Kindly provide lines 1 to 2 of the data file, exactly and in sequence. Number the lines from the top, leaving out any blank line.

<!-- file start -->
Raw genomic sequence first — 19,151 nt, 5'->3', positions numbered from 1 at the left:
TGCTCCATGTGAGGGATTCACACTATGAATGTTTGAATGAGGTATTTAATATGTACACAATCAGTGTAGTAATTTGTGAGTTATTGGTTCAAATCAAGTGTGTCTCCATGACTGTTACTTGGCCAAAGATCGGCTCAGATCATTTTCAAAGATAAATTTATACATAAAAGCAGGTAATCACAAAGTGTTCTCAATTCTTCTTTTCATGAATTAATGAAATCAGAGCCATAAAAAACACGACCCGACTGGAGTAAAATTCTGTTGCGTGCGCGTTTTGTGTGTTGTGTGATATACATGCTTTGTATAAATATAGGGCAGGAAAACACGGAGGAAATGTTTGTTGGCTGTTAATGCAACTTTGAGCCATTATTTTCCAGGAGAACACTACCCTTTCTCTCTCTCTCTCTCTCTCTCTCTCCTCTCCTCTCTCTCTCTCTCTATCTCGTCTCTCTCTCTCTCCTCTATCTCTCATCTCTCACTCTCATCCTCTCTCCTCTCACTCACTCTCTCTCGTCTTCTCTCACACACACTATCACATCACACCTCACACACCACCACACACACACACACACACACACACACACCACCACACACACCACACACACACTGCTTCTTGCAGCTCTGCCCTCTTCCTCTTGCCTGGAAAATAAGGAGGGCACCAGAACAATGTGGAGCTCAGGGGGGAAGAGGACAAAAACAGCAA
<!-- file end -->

Raw genomic sequence first — 19,151 nt, 5'->3', positions numbered from 1 at the left:
TGCTCCATGTGAGGGATTCACACTATGAATGTTTGAATGAGGTATTTAATATGTACACAATCAGTGTAGTAATTTGTGAGTTATTGGTTCAAATCAAGTGTGTCTCCATGACTGTTACTTGGCCAAAGATCGGCTCAGATCATTTTCAAAGATAAATTTATACATAAAAGCAGGTAATCACAAAGTGTTCTCAATTCTTCTTTTCATGAATTAATGAAATCAGAGCCATAAAAAACACGACCCGACTGGAGTAAAATTCTGTTGCGTGCGCGTTTTGTGTGTTGTGTGATATACATGCTTTGTATAAATATAGGGCAGGAAAACACGGAGGAAATGTTTGTTGGCTGTTAATGCAACTTTGAGCCATTATTTTCCAGGAGAACACTACCCTTTCTCTCTCTCTCTCTCTCTCTCTCTCCTCTCCTCTCTCTCTCTCTCTATCTCGTCTCTCTCTCTCTCCTCTATCTCTCATCTCTCACTCTCATCCTCTCTCCTCTCACTCACTCTCTCTCGTCTTCTCTCACACACACTATCACATCACACCTCACACACCACCACACACACACACACACACACACACACACCACCACACACACCACACACACACTGCTTCTTGCAGCTCTGCCCTCTTCCTCTTGCCTGGAAAATAAGGAGGGCACCAGAACAATGTGGAGCTCAGGGGGGAAGAGGACAAAAACAGCAA